14. 14. <ul><li>If HSP expression was inhibited by 24h of RRKB, how did glutamine have its protective effect on leaky gut and bacterial translocation on day 8? </li></ul><ul><li>Could the glutamine treatment have increased the availability of HSP70 protein even as HSP70 expression was suppressed on day 8? </li></ul>
  15. 15. HSP70 was still available on Day 8 <ul><li>Brown staining is positive for HSP-70. </li></ul><ul><li>Similar findings from Glutamine and Glutamine+ RRKB group. </li></ul><ul><li>Absence of significant staining for HSP-70. </li></ul><ul><li>Similar findings in Control and RRKB group. </li></ul>Control & RRKB groups Glutamine & Glutamine+RRKB groups
  16. 16. PHA Decreased TER in CaCO-2 cells In-vitro .
  17. 17. PHA Decreased Proteins Responsible for Intestinal Barrier Function
  18. 18. <ul><li>Since more than one barrier protein was affected by PHA, we tested the possibility of a more generalized disruption of protein folding and that the molecular chaperone protein HSP-70 may be involved. </li></ul>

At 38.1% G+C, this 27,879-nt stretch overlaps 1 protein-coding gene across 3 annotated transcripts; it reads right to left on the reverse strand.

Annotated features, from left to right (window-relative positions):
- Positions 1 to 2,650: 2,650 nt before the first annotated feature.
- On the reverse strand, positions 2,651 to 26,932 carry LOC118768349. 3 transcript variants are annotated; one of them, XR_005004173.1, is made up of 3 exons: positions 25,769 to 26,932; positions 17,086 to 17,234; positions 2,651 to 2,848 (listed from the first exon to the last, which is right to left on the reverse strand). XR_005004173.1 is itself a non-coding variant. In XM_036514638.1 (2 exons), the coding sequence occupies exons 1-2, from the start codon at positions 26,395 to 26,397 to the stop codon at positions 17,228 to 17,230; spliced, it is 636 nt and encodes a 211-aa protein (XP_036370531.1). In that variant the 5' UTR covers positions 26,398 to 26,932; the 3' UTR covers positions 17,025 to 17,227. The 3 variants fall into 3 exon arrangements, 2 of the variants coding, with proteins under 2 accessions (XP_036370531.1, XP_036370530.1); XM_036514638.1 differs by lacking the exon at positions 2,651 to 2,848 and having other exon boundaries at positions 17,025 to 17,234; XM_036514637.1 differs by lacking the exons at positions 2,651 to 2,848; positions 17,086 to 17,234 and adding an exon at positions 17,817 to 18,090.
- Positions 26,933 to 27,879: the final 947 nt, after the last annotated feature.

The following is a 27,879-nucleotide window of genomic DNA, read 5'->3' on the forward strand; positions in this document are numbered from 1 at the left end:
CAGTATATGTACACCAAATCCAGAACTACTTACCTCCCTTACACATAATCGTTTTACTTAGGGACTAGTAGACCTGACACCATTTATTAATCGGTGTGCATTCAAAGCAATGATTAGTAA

19. 19. Doubly-expressing HSP70 Cells are Protected from Lectin-induced Decrease in Protein Folding
  20. 20. Summary/Interpretation <ul><li>Glutamine decreased RRKB-induced increase in urinary L/M ratio suggesting that glutamine protects against leaky gut. </li></ul><ul><li>Glutamine decreased RRKB-induced increase in bacterial load in the liver suggesting that glutamine protects against bacterial translocation. </li></ul><ul><li>Glutamine alone increased HSP-70 expression on day 8, while adding RRKB treatment on day 8 during glutamine feeding eliminated this finding suggesting that a toxic effect of RRKB was the inhibition of HSP-70 expression. </li></ul>
  21. 21. <ul><li>However, when presence of HSP70 protein was examined, our data showed that Glutamine treatment provided enough HSP70 up-regulation to protect. </li></ul><ul><li>HSP70 gain of function showed that HSP70 was involved in the protection against RKB lectin-induced impairment of protein folding. </li></ul>
  22. 22. Conclusions <ul><li>Glutamine attenuates the toxic effects of legumes and legume lectin. </li></ul><ul><li>These toxic effects may depend on impairment of protein folding which may be overcome by heat shock protein. </li></ul>
  23. 23. Future Studies <ul><li>Testing the role of HSP70 using a “loss of function” approach. </li></ul><ul><li>Testing the inter-relationship between lectin, glutamine and HSP70 on protein folding. </li></ul>
  24. 24. Acknowledgment <ul><li>The authors gratefully acknowledge Tori Thomas for supporting Dr. Ramadass’ Postdoctoral fellowship. </li></ul><ul><li>Dr. Lin’s research is supported by the NIH, the VA Research Office and the Department of Defense. </li></ul>